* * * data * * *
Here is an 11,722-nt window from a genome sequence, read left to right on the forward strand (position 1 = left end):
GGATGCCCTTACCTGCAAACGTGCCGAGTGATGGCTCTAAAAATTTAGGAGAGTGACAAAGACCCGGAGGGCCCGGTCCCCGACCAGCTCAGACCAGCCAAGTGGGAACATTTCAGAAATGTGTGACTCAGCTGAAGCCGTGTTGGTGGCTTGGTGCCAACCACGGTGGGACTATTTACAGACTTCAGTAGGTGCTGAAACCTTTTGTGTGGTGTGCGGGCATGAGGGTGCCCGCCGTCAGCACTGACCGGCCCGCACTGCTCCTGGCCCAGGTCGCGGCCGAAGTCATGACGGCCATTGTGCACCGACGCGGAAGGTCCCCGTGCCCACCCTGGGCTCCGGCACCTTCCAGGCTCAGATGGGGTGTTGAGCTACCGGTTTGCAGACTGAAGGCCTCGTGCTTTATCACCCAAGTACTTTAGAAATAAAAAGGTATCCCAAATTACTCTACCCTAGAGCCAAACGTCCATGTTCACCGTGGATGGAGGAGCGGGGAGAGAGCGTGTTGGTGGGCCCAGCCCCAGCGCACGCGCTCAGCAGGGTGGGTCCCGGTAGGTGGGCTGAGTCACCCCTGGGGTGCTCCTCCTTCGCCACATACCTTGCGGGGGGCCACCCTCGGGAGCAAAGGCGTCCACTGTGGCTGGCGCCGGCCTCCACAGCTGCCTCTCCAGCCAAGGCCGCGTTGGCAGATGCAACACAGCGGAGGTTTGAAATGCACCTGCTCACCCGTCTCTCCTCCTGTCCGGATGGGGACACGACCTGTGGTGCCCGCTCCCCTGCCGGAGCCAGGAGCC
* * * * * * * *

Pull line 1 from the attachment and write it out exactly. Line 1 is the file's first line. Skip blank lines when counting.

Here is an 11,722-nt window from a genome sequence, read left to right on the forward strand (position 1 = left end):